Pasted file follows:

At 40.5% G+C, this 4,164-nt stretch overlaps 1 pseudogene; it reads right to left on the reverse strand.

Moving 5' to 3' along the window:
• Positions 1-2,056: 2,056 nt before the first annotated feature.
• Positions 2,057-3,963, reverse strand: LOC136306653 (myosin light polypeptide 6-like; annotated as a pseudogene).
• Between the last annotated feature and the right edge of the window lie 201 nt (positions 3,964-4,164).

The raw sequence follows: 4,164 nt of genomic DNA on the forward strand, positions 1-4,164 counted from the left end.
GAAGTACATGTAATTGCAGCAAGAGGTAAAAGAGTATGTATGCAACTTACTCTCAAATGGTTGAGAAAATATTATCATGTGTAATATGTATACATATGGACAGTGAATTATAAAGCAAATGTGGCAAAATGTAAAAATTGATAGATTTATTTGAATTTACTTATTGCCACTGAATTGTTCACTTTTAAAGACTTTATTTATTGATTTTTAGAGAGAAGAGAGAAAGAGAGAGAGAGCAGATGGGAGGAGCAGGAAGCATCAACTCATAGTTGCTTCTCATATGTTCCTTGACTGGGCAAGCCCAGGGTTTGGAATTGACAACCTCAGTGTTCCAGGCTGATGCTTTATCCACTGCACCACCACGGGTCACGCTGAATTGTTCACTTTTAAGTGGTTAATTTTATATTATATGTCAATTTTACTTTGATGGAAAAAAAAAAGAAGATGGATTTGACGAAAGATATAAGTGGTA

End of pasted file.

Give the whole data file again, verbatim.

At 40.5% G+C, this 4,164-nt stretch overlaps 1 pseudogene; it reads right to left on the reverse strand.

Moving 5' to 3' along the window:
• Positions 1-2,056: 2,056 nt before the first annotated feature.
• Positions 2,057-3,963, reverse strand: LOC136306653 (myosin light polypeptide 6-like; annotated as a pseudogene).
• Between the last annotated feature and the right edge of the window lie 201 nt (positions 3,964-4,164).

The raw sequence follows: 4,164 nt of genomic DNA on the forward strand, positions 1-4,164 counted from the left end.
GAAGTACATGTAATTGCAGCAAGAGGTAAAAGAGTATGTATGCAACTTACTCTCAAATGGTTGAGAAAATATTATCATGTGTAATATGTATACATATGGACAGTGAATTATAAAGCAAATGTGGCAAAATGTAAAAATTGATAGATTTATTTGAATTTACTTATTGCCACTGAATTGTTCACTTTTAAAGACTTTATTTATTGATTTTTAGAGAGAAGAGAGAAAGAGAGAGAGAGCAGATGGGAGGAGCAGGAAGCATCAACTCATAGTTGCTTCTCATATGTTCCTTGACTGGGCAAGCCCAGGGTTTGGAATTGACAACCTCAGTGTTCCAGGCTGATGCTTTATCCACTGCACCACCACGGGTCACGCTGAATTGTTCACTTTTAAGTGGTTAATTTTATATTATATGTCAATTTTACTTTGATGGAAAAAAAAAAGAAGATGGATTTGACGAAAGATATAAGTGGTA